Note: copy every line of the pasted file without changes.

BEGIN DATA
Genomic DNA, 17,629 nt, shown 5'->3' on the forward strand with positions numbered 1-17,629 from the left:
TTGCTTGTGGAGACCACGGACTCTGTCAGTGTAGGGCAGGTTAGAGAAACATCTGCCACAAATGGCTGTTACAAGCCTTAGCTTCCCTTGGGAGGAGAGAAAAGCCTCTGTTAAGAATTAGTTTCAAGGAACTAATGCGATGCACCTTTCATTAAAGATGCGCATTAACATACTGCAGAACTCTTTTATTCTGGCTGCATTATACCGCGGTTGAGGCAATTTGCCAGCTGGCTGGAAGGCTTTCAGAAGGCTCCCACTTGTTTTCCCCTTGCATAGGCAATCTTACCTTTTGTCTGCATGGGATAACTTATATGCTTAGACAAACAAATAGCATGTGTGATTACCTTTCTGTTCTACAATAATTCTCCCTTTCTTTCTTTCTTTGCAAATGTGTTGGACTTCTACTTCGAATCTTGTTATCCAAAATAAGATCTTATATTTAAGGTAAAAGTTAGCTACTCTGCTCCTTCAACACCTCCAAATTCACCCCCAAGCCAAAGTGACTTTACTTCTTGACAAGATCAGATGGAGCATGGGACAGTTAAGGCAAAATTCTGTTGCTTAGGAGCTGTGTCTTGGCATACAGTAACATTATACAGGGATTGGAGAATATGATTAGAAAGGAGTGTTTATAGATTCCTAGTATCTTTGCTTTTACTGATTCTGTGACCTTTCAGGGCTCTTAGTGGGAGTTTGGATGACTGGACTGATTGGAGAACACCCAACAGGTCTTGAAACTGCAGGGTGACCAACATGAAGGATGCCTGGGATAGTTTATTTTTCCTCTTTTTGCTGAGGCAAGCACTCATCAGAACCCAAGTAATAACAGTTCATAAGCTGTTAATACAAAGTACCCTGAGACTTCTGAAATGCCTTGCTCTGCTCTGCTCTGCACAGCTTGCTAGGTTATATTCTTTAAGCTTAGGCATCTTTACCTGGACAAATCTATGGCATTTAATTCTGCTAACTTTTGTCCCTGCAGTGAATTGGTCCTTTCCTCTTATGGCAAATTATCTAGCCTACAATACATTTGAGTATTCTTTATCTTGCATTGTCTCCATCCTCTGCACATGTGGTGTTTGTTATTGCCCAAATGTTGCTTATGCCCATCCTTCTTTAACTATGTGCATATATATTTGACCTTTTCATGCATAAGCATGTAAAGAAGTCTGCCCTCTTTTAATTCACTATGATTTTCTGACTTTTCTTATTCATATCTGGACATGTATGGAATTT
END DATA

Genomic DNA, 17,629 nt, shown 5'->3' on the forward strand with positions numbered 1-17,629 from the left:
TTGCTTGTGGAGACCACGGACTCTGTCAGTGTAGGGCAGGTTAGAGAAACATCTGCCACAAATGGCTGTTACAAGCCTTAGCTTCCCTTGGGAGGAGAGAAAAGCCTCTGTTAAGAATTAGTTTCAAGGAACTAATGCGATGCACCTTTCATTAAAGATGCGCATTAACATACTGCAGAACTCTTTTATTCTGGCTGCATTATACCGCGGTTGAGGCAATTTGCCAGCTGGCTGGAAGGCTTTCAGAAGGCTCCCACTTGTTTTCCCCTTGCATAGGCAATCTTACCTTTTGTCTGCATGGGATAACTTATATGCTTAGACAAACAAATAGCATGTGTGATTACCTTTCTGTTCTACAATAATTCTCCCTTTCTTTCTTTCTTTGCAAATGTGTTGGACTTCTACTTCGAATCTTGTTATCCAAAATAAGATCTTATATTTAAGGTAAAAGTTAGCTACTCTGCTCCTTCAACACCTCCAAATTCACCCCCAAGCCAAAGTGACTTTACTTCTTGACAAGATCAGATGGAGCATGGGACAGTTAAGGCAAAATTCTGTTGCTTAGGAGCTGTGTCTTGGCATACAGTAACATTATACAGGGATTGGAGAATATGATTAGAAAGGAGTGTTTATAGATTCCTAGTATCTTTGCTTTTACTGATTCTGTGACCTTTCAGGGCTCTTAGTGGGAGTTTGGATGACTGGACTGATTGGAGAACACCCAACAGGTCTTGAAACTGCAGGGTGACCAACATGAAGGATGCCTGGGATAGTTTATTTTTCCTCTTTTTGCTGAGGCAAGCACTCATCAGAACCCAAGTAATAACAGTTCATAAGCTGTTAATACAAAGTACCCTGAGACTTCTGAAATGCCTTGCTCTGCTCTGCTCTGCACAGCTTGCTAGGTTATATTCTTTAAGCTTAGGCATCTTTACCTGGACAAATCTATGGCATTTAATTCTGCTAACTTTTGTCCCTGCAGTGAATTGGTCCTTTCCTCTTATGGCAAATTATCTAGCCTACAATACATTTGAGTATTCTTTATCTTGCATTGTCTCCATCCTCTGCACATGTGGTGTTTGTTATTGCCCAAATGTTGCTTATGCCCATCCTTCTTTAACTATGTGCATATATATTTGACCTTTTCATGCATAAGCATGTAAAGAAGTCTGCCCTCTTTTAATTCACTATGATTTTCTGACTTTTCTTATTCATATCTGGACATGTATGGAATTT